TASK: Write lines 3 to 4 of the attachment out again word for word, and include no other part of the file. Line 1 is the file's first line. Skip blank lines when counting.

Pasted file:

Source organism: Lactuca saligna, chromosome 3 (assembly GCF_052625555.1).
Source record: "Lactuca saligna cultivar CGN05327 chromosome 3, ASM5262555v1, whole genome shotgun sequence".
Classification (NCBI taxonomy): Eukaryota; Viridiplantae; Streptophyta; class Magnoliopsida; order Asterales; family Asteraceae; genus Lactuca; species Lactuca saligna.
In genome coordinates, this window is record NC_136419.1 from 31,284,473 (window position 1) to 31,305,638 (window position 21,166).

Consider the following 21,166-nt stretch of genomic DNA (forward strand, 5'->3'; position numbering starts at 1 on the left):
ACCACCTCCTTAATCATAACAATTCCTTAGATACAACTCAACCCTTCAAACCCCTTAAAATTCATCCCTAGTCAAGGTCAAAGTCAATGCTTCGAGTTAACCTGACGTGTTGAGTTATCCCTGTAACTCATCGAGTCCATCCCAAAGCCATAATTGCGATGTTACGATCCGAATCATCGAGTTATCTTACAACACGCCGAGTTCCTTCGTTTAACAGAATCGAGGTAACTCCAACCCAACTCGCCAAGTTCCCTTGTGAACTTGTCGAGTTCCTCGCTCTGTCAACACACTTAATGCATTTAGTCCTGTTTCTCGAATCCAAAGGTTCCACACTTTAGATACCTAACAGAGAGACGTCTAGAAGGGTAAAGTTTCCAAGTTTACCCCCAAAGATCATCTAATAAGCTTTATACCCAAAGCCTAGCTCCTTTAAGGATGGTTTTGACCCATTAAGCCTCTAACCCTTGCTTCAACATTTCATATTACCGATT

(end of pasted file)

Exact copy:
Classification (NCBI taxonomy): Eukaryota; Viridiplantae; Streptophyta; class Magnoliopsida; order Asterales; family Asteraceae; genus Lactuca; species Lactuca saligna.
In genome coordinates, this window is record NC_136419.1 from 31,284,473 (window position 1) to 31,305,638 (window position 21,166).